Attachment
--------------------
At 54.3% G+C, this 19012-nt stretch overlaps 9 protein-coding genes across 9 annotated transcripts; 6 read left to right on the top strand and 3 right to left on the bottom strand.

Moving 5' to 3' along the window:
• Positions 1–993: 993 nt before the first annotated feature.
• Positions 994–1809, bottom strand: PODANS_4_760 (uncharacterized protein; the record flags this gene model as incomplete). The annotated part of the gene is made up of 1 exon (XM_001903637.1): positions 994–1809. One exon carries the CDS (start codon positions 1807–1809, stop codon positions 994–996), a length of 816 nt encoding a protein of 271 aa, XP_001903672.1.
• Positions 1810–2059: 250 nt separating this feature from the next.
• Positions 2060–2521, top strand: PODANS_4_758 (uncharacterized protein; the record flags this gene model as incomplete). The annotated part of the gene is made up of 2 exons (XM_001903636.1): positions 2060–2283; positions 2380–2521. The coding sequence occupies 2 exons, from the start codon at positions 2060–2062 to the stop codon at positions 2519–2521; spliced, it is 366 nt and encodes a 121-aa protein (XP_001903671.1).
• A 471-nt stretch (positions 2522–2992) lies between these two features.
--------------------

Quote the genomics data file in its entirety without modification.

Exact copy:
At 54.3% G+C, this 19012-nt stretch overlaps 9 protein-coding genes across 9 annotated transcripts; 6 read left to right on the top strand and 3 right to left on the bottom strand.

Moving 5' to 3' along the window:
• Positions 1–993: 993 nt before the first annotated feature.
• Positions 994–1809, bottom strand: PODANS_4_760 (uncharacterized protein; the record flags this gene model as incomplete). The annotated part of the gene is made up of 1 exon (XM_001903637.1): positions 994–1809. One exon carries the CDS (start codon positions 1807–1809, stop codon positions 994–996), a length of 816 nt encoding a protein of 271 aa, XP_001903672.1.
• Positions 1810–2059: 250 nt separating this feature from the next.
• Positions 2060–2521, top strand: PODANS_4_758 (uncharacterized protein; the record flags this gene model as incomplete). The annotated part of the gene is made up of 2 exons (XM_001903636.1): positions 2060–2283; positions 2380–2521. The coding sequence occupies 2 exons, from the start codon at positions 2060–2062 to the stop codon at positions 2519–2521; spliced, it is 366 nt and encodes a 121-aa protein (XP_001903671.1).
• A 471-nt stretch (positions 2522–2992) lies between these two features.